Utilized the wetsuit strippers who pulled my suit off in about 3 seconds and ran to my spot.

Now being a writer I am proud of my prolific use of words and phrases but the only word I can use to adequately describe my transition times is "suck". My transition times suck and I need to work on that in a big way.

Finally out of the chute and on the bike. I always get that predatory feel moving from the water to the bike. Its my strongpoint by far, though swimming is coming in nicely now and I know I can move on the bike. The first climb out of the park was a bit rough as I tried to shake the dead out of my legs but when I hit the flat that was all she wrote.

I powered down the next roller at 30mph and crested the other side at 25. The WHOOSH WHOOSH sound from my disk making people turn their heads as I passed. Making the first turn I realized I was still breathing way too hard and worked to level out and calm down. Ten forced long deep breaths through the nose and I was much better. Still I was passing scores of riders while at the same time a few passed me. I started playing leap frog with two of them. Back and forth and back and forth. One was in my age group and I was hell bent on not letting him get away...

We hit the climb Frank and I rode the day before and I was satisfied the rest was cake.

Now, remember when I said we didn't quite ride the entire course? Uhmmm, yeah. A sloping right and there it was. Again, nothing like we haven't all ridden hundreds of times here in Rockland but it was long and sudden. The sun was out and it the stew was upon us but still I was hammering through. A couple road bikes passed me having an easier time of it than me on my super cool shiny silver bad a$$ GURU Tri bike but once over the hill and through the turn around (where I got yelled at to slow down) I was a shark in with the seals. I took that down hill at 45 rocketing past these guys while in full aero leaving a mess of metal in my sonic stream...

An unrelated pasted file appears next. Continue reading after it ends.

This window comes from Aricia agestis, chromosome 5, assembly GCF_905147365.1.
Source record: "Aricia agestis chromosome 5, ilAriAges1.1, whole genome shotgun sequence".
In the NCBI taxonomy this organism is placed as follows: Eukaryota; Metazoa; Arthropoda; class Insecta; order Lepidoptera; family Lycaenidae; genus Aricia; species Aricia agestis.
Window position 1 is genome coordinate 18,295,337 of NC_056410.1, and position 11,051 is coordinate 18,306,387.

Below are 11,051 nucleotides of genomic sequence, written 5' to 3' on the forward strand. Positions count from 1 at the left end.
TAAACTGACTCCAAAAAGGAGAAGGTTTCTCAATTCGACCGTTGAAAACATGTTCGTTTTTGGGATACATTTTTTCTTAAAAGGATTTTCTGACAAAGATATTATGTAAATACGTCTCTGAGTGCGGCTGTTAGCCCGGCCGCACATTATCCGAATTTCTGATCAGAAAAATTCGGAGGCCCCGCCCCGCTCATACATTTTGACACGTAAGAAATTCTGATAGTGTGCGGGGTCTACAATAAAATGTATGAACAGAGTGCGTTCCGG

On the way back those same two pass me again... Now I was on a mission. As I passed one of them I said, "How many times do I have to pass you?!" He laughed but the answer was just this one last time as he couldn't keep up this time. The other guy, the one in my age group was fast and getting faster. In fact I lost him , for a bit.

As I approached the NO PASSING ZONE at the aprk entrance I saw my rabbit. But just ahead of me was a Sunday stroller in this for something other than me. I knew I had to get into the no pass zone before him or I could kiss my jack rabbit goodbye. Quick shift down 2, stand up and hammer that rig like John Henry with a steam engine on his tail. I whipped by this guy so fast he went faster by the pull of my vortex! BAM! I was right behind the bunny!


DISMOUNT! Into T2 and the change into running shoes and hat. Again, a sucky abysmal transition. Bike time 47 minutes for an over 19mph avg.

The first half mile of the run was a mental and physical battle. The transition just left me feeling dead on the run and its the run that is my nemesis, especially since the crash months before. I've been training hard at it but still...

Finally though I settled in and started pacing. I felt pretty good but was frustrated when getting passed by people I dusted on the bike. Finally the turn-a-round came and I was elated to know I was finally on the way home on the final leg. Most of the run back was a slight downgrade, ahhhh bliss.

Then at the turn into the final run to the finish, all on grass two AG'ers from my group pass me. Nothing motivates me more than that! I threw in whatever I had left which was admittedly not much and beat down the first guy and had the second one squarely in my sights. I passed Jeanette, Bruce and Frank P cheering me on from the sidelines which really helped to fuel me.

I was getting closer to my guy but the line was close. Cowbells were clanging and spectators were screaming and shouting and cheering as the announcer belted out over the speakers that there was a Sprint finish battle between two Age Groupers. I tried to pop it up a notch and started to when my guy up it as well and man did he take off Prefontaine style crossing the line just ahead of me...